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  6. It is well known that drag created by turbulent flow over a surface can be reduced by oscillating the surface in the direction transverse to the mean flow. Efforts to understand the mechanism by which this occurs often apply the solution for laminar flow in the infinite half-space over a planar, oscillating wall (Stokes’ second problem) through the viscous and buffer layer of the streamwise turbulent flow. This approach is used for flows having planar surfaces, such as channel flow, and flows over curved surfaces, such as the interior of round pipes. However, surface curvature introduces an additional effect that can be significant, especially when the viscous region is not small compared to the pipe radius. The exact solutions for flow over transversely oscillating walls in a laminar pipe and planar channel flow are compared to the solution of Stokes’ second problem to determine the effects of wall curvature and/or finite domain size. It is shown that a single non-dimensional parameter, the Womersley number, can be used to scale these effects and that both effects become small at a Womersley number of greater than about 6.51, which is the Womersley number based on the thickness of the Stokes’ layer of the classical solution. 
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  7. The turbulent wake flow past a sphere at ReD= 3700 is investigated via Direct Numerical Simulation (DNS). The characteristic motions in the wake flow, such as vortex shedding and bubble pumping are identified by the probes placed in the near wake with a dominating frequency of St= fu∞/D= 0.22 and 0.004, respectively. The modal analysis is conducted in the wake area using Proper Orthogonal Decomposition (POD) and Dynamic Mode Decomposition (DMD). The vortex shedding and bubble pumping motions are also captured by the modal analysis. The results from POD and DMD show comparable patterns of both characteristic motions. For the bubble pumping motion, the dominating frequency of the corresponding POD mode is St= 0.004, while the DMD mode that is directly related to the separation bubble has the frequency of St= 0.009.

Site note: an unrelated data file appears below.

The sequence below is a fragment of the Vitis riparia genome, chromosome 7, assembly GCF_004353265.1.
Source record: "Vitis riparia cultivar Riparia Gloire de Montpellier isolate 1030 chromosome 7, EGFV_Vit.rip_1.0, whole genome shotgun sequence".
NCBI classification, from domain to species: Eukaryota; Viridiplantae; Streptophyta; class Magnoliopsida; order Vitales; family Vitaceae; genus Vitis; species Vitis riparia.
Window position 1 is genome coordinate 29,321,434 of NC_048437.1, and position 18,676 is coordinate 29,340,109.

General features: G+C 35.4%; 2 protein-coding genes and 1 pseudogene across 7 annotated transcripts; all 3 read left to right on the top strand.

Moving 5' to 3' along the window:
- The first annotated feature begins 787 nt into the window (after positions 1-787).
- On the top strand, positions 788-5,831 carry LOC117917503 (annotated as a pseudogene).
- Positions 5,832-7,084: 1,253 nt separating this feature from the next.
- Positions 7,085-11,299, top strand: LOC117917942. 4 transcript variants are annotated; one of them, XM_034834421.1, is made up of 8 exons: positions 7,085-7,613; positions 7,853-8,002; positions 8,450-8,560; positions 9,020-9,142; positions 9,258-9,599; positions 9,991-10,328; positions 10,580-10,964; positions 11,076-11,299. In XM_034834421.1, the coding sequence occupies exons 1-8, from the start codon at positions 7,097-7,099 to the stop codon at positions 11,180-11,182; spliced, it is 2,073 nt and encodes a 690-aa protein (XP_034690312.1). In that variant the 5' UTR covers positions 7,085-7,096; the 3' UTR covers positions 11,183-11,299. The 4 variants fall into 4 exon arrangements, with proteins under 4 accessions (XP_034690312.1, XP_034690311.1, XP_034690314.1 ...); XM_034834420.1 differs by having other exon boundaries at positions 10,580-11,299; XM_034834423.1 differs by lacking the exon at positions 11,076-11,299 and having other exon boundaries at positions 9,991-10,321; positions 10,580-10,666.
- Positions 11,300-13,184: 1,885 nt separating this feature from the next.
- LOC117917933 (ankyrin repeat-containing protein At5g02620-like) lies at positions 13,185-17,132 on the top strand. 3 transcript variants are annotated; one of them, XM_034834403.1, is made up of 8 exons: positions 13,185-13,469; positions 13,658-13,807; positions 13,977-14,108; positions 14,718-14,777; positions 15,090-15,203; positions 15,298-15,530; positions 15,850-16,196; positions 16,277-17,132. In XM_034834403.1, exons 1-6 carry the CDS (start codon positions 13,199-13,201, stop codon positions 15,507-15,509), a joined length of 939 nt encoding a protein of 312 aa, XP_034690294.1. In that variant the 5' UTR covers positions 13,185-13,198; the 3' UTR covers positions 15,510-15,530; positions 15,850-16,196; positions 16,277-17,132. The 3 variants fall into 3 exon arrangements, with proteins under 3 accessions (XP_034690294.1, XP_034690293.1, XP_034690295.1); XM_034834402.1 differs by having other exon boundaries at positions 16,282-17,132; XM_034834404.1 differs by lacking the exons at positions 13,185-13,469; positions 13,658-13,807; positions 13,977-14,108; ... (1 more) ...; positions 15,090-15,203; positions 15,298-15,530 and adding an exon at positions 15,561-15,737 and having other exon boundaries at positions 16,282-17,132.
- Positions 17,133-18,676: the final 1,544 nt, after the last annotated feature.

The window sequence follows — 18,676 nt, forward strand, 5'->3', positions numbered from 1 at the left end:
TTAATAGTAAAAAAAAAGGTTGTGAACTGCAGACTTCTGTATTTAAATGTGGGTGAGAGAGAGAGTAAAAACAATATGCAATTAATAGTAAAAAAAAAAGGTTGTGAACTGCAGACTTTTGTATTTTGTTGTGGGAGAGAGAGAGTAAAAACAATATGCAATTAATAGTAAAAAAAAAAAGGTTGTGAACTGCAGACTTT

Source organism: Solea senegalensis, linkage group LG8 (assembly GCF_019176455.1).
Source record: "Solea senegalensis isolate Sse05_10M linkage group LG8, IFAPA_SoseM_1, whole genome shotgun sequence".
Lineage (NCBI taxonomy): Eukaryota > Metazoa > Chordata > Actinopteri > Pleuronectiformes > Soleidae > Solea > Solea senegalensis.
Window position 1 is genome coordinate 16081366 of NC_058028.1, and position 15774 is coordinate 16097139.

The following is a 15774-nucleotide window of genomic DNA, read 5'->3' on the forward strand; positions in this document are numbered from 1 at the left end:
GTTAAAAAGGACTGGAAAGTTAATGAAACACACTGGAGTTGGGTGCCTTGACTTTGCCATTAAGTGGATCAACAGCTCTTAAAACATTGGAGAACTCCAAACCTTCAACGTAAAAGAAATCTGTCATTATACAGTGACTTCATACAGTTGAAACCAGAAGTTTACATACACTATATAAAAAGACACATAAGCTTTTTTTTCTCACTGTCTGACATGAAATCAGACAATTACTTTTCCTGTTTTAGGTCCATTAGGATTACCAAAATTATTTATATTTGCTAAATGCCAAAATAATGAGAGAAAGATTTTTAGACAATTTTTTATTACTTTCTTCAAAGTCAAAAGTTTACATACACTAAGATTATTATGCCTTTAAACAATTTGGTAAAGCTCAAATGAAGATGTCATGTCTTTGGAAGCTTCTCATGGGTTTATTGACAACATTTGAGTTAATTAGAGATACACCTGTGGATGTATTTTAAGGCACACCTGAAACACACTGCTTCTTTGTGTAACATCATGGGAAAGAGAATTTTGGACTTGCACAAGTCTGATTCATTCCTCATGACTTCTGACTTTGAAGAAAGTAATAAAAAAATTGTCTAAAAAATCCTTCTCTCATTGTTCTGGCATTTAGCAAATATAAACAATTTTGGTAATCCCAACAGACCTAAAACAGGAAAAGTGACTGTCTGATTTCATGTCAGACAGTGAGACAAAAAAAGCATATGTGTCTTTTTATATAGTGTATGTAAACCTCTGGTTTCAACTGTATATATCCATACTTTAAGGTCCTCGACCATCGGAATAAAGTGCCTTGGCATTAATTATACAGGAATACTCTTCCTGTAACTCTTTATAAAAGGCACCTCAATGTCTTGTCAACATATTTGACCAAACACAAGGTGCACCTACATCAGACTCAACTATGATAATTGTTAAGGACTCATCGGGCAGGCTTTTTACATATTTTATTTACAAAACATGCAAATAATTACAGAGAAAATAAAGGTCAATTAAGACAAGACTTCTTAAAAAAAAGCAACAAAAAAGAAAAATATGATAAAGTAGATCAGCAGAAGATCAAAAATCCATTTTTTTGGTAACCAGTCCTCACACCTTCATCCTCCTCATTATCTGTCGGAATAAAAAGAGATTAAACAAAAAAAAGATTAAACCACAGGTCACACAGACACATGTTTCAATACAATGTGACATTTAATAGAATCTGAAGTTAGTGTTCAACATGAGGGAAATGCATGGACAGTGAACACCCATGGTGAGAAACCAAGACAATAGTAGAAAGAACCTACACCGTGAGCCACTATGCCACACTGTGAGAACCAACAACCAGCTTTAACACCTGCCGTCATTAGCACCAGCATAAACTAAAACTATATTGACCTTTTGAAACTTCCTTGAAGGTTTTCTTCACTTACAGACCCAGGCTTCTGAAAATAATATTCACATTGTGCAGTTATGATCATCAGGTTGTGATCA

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  8. A high-order in space spectral-element methodology for the solution of a strongly coupled fluid-structure interaction (FSI) problem is developed. A methodology is based on a partitioned solution of incompressible fluid equations on body-fitted grids, and nonlinearly-elastic solid deformation equations coupled via a fixed-point iteration approach with Aitken relaxation. A comprehensive verification strategy of the developed methodology is presented, including h-, p-and temporal refinement studies. An expected order of convergence is demonstrated first separately for the corresponding fluid and solid solvers, followed by a self-convergence study on a coupled FSI problem (self-convergence refers to a convergence to a reference solution obtained with the same solver at higher resolution). To this end, a new three-dimensional fluid-structure interaction benchmark is proposed for a verification of the FSI codes, which consists of a fluid flow in a channel with one rigid and one flexible wall. It is shown that, due to a consistent problem formulation, including initial and boundary conditions, a high-order spatial convergence on a fully coupled FSI problem can be demonstrated. Finally, a developed framework is applied successfully to a Direct Numerical Simulation of a turbulent flow in a channel interacting with a compliant wall, where the fluid-structure interface is fully resolved.